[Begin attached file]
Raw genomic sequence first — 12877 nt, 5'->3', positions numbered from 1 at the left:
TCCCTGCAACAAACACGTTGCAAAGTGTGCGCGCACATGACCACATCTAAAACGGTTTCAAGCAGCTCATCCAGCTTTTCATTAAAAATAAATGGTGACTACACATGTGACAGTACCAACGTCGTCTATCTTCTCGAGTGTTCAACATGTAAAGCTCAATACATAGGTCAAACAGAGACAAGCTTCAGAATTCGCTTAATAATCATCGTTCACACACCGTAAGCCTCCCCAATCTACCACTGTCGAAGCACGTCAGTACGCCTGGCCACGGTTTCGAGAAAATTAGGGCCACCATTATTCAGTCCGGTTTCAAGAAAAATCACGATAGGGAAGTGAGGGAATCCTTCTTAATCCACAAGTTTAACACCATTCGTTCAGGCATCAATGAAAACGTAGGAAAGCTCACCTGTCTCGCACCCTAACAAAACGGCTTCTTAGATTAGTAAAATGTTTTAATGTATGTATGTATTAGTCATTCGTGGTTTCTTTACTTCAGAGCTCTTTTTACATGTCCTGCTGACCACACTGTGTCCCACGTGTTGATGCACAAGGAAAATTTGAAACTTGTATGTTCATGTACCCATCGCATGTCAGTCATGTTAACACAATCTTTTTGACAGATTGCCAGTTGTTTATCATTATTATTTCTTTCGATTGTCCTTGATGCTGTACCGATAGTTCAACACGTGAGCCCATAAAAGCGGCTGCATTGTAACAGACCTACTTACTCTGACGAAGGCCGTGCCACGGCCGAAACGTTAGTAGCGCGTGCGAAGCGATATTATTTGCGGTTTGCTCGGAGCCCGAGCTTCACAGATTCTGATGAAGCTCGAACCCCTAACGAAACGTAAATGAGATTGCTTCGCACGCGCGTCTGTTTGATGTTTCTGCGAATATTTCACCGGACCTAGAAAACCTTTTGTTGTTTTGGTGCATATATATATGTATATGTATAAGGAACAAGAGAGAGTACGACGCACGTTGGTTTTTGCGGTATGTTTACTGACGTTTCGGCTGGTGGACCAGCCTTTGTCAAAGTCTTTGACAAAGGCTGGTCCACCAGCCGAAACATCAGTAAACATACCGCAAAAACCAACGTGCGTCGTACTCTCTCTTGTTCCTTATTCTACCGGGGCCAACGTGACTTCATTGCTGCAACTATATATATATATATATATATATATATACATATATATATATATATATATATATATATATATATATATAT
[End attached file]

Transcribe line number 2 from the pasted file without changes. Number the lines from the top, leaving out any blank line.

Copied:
TCCCTGCAACAAACACGTTGCAAAGTGTGCGCGCACATGACCACATCTAAAACGGTTTCAAGCAGCTCATCCAGCTTTTCATTAAAAATAAATGGTGACTACACATGTGACAGTACCAACGTCGTCTATCTTCTCGAGTGTTCAACATGTAAAGCTCAATACATAGGTCAAACAGAGACAAGCTTCAGAATTCGCTTAATAATCATCGTTCACACACCGTAAGCCTCCCCAATCTACCACTGTCGAAGCACGTCAGTACGCCTGGCCACGGTTTCGAGAAAATTAGGGCCACCATTATTCAGTCCGGTTTCAAGAAAAATCACGATAGGGAAGTGAGGGAATCCTTCTTAATCCACAAGTTTAACACCATTCGTTCAGGCATCAATGAAAACGTAGGAAAGCTCACCTGTCTCGCACCCTAACAAAACGGCTTCTTAGATTAGTAAAATGTTTTAATGTATGTATGTATTAGTCATTCGTGGTTTCTTTACTTCAGAGCTCTTTTTACATGTCCTGCTGACCACACTGTGTCCCACGTGTTGATGCACAAGGAAAATTTGAAACTTGTATGTTCATGTACCCATCGCATGTCAGTCATGTTAACACAATCTTTTTGACAGATTGCCAGTTGTTTATCATTATTATTTCTTTCGATTGTCCTTGATGCTGTACCGATAGTTCAACACGTGAGCCCATAAAAGCGGCTGCATTGTAACAGACCTACTTACTCTGACGAAGGCCGTGCCACGGCCGAAACGTTAGTAGCGCGTGCGAAGCGATATTATTTGCGGTTTGCTCGGAGCCCGAGCTTCACAGATTCTGATGAAGCTCGAACCCCTAACGAAACGTAAATGAGATTGCTTCGCACGCGCGTCTGTTTGATGTTTCTGCGAATATTTCACCGGACCTAGAAAACCTTTTGTTGTTTTGGTGCATATATATATGTATATGTATAAGGAACAAGAGAGAGTACGACGCACGTTGGTTTTTGCGGTATGTTTACTGACGTTTCGGCTGGTGGACCAGCCTTTGTCAAAGTCTTTGACAAAGGCTGGTCCACCAGCCGAAACATCAGTAAACATACCGCAAAAACCAACGTGCGTCGTACTCTCTCTTGTTCCTTATTCTACCGGGGCCAACGTGACTTCATTGCTGCAACTATATATATATATATATATATATATATACATATATATATATATATATATATATATATATATATATATAT